From: Tim Miller <tmill@cs...>  20090901 23:39:03

Hi Pablo, palbertengo@... wrote: > The errors are of this kind: > > 0 \in \dom ( \emptyset \nrres \{ 2 \} ) \\ > \emptyset \neq \{ \} \\ > \{ 0 \} = \dom \emptyset > ******************* > The predicate did not pass the typechecking stage: > ["/home/palbertengo/Desktop/Poda/TeoremaFastest2/schedulerft.tex", line > 144: Argument to function application has unexpected type > Expression: ( \emptyset \nrres \{ 2 \} ) > Expected type: \power ( PID \cross PSTATUS ) \cross \power PSTATUS > Actual type: \power ( \arithmos \cross \arithmos ) \cross \power > \arithmos] > Ok, so I can see what the problem is. PID and PSTATUS are given sets, so they are incompatible with the given set \arithmos. While the expression 0 \in \dom ( \emptyset \nrres \{ 2 \}) is type correct, the problem with replacing the PID/PSTATUS expressions with natural numbers is that the Z standard specifies that the typechecker should replace all implicit generic type instantiations with explicit instantiations. What this means is that the typechecker will actually modify the term in the AST from 0 \in \dom ( \emptyset \nrres \{ 2 \} ) to 0 \in \dom ( \emptyset \nrres[\arithmos,\arithmos] \{ 2 \} ) . The name \nrres is declared as a generic name (\nrres[X,Y]). Any use of that name must instantiate the parameters X and Y. In the first predicate above, these are instantiated implicitly; that is, the typechecker infers the types from the types of expressions that are applied to the relation. In the second predicate above, the parameters are explicitly instantiated by providing the set they come from. The typechecker will replace any implicit instantiations with explicit instantiations. This causes your problem because the AST predicate that is being typechecked is actually: 0 \in \dom ( \emptyset \nrres[PID,PSTATUS] \{ 2 \} ) . So, the type of \nrres is '\power ( PID \cross PSTATUS ) \cross \power PSTATUS', while the arguments are both \arithmos. I can think of no way around this other than for you to modify the typechecker such that it has an option to not add the explicit instantiations. Instantiations are added in the class net.sourceforce.czt.typecheck.z.PostChecker, in the visitRefExpr method. The block: Expr expr = (Expr) type.accept(carrierSet()); assert expr != null; exprs.add(expr); add the expressions. It shouldn't be too difficult to modify your local copy to not add these, or to add a switch to the typechecker that gives the user an option not to add these. Alternatively, if this is just a oneoff specification for which you are doing this, you can simply declared PID and STATUS as subsets of \arithmos, but I suspect you are after a more general solution. I hope this goes some way to helping you. Cheers, Tim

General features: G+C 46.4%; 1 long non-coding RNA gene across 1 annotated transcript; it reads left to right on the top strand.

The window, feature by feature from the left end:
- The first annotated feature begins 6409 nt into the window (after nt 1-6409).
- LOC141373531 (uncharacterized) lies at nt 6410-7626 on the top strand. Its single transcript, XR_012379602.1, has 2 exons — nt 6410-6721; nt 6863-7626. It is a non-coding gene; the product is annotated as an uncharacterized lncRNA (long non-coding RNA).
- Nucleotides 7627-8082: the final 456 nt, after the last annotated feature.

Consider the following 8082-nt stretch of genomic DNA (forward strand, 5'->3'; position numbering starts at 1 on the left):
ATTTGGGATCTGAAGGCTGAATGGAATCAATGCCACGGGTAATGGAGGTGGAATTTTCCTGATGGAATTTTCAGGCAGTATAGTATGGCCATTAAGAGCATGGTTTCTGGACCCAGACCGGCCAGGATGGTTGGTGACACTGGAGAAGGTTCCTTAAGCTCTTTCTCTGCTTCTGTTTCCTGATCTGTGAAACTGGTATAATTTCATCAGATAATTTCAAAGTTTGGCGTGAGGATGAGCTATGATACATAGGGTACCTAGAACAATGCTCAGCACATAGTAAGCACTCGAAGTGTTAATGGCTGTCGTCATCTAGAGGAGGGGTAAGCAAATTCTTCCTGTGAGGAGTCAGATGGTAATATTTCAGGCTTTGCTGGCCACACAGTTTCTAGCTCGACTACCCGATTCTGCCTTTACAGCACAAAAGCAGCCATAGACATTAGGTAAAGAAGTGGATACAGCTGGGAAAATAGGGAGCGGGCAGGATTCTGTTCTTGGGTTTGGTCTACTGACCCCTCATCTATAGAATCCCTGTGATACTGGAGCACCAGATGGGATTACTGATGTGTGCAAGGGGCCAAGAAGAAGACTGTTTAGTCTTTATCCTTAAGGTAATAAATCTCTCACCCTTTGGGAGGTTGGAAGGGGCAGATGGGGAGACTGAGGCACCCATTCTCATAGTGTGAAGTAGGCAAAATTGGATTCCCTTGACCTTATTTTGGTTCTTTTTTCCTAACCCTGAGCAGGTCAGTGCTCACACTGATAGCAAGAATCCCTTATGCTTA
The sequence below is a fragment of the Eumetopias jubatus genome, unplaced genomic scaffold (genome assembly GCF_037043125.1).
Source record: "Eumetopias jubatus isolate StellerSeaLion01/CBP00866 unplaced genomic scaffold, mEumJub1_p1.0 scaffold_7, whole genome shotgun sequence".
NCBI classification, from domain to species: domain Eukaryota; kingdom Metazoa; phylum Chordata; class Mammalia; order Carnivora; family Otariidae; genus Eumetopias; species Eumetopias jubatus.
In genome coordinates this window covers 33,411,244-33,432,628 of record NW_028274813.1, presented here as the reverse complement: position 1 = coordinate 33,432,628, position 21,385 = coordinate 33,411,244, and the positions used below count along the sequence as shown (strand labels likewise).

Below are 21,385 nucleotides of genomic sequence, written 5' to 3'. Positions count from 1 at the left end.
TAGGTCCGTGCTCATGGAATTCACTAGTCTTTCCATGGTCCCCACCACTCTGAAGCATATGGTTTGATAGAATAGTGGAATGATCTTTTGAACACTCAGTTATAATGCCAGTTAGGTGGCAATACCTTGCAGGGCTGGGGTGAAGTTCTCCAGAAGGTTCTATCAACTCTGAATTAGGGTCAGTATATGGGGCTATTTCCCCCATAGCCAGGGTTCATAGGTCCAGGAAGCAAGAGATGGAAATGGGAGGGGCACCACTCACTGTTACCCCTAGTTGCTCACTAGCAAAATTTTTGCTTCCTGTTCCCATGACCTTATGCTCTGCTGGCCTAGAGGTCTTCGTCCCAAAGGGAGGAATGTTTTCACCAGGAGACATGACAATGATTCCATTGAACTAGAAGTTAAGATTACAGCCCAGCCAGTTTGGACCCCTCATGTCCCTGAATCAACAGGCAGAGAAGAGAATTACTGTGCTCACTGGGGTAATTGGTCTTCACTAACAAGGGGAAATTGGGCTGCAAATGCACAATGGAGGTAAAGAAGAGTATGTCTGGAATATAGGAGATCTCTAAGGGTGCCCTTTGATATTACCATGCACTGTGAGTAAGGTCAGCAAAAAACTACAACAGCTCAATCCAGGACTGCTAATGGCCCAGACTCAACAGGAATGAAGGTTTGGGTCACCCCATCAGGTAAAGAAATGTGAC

From: <palbertengo@fl...>  20090901 14:34:18